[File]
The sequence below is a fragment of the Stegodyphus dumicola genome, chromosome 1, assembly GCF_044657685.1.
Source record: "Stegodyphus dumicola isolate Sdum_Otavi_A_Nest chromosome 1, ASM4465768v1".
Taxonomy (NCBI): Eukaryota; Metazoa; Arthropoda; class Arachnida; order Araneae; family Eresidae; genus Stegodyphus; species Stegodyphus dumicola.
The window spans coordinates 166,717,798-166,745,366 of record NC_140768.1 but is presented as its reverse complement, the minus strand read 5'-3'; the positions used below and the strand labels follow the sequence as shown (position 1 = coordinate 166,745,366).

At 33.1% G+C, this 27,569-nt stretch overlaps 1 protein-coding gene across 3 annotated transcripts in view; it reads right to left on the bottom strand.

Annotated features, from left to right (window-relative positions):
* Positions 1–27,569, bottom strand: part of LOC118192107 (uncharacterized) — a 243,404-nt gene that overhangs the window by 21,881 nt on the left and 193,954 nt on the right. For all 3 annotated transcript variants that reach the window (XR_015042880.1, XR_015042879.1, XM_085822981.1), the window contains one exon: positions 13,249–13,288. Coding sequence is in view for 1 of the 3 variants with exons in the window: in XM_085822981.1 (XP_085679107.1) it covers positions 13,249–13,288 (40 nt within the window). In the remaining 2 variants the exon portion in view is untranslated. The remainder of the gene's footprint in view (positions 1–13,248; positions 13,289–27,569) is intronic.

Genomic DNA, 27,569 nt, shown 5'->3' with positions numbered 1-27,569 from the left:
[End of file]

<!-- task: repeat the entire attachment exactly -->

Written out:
The sequence below is a fragment of the Stegodyphus dumicola genome, chromosome 1, assembly GCF_044657685.1.
Source record: "Stegodyphus dumicola isolate Sdum_Otavi_A_Nest chromosome 1, ASM4465768v1".
Taxonomy (NCBI): Eukaryota; Metazoa; Arthropoda; class Arachnida; order Araneae; family Eresidae; genus Stegodyphus; species Stegodyphus dumicola.
The window spans coordinates 166,717,798-166,745,366 of record NC_140768.1 but is presented as its reverse complement, the minus strand read 5'-3'; the positions used below and the strand labels follow the sequence as shown (position 1 = coordinate 166,745,366).

At 33.1% G+C, this 27,569-nt stretch overlaps 1 protein-coding gene across 3 annotated transcripts in view; it reads right to left on the bottom strand.

Annotated features, from left to right (window-relative positions):
* Positions 1–27,569, bottom strand: part of LOC118192107 (uncharacterized) — a 243,404-nt gene that overhangs the window by 21,881 nt on the left and 193,954 nt on the right. For all 3 annotated transcript variants that reach the window (XR_015042880.1, XR_015042879.1, XM_085822981.1), the window contains one exon: positions 13,249–13,288. Coding sequence is in view for 1 of the 3 variants with exons in the window: in XM_085822981.1 (XP_085679107.1) it covers positions 13,249–13,288 (40 nt within the window). In the remaining 2 variants the exon portion in view is untranslated. The remainder of the gene's footprint in view (positions 1–13,248; positions 13,289–27,569) is intronic.

Genomic DNA, 27,569 nt, shown 5'->3' with positions numbered 1-27,569 from the left: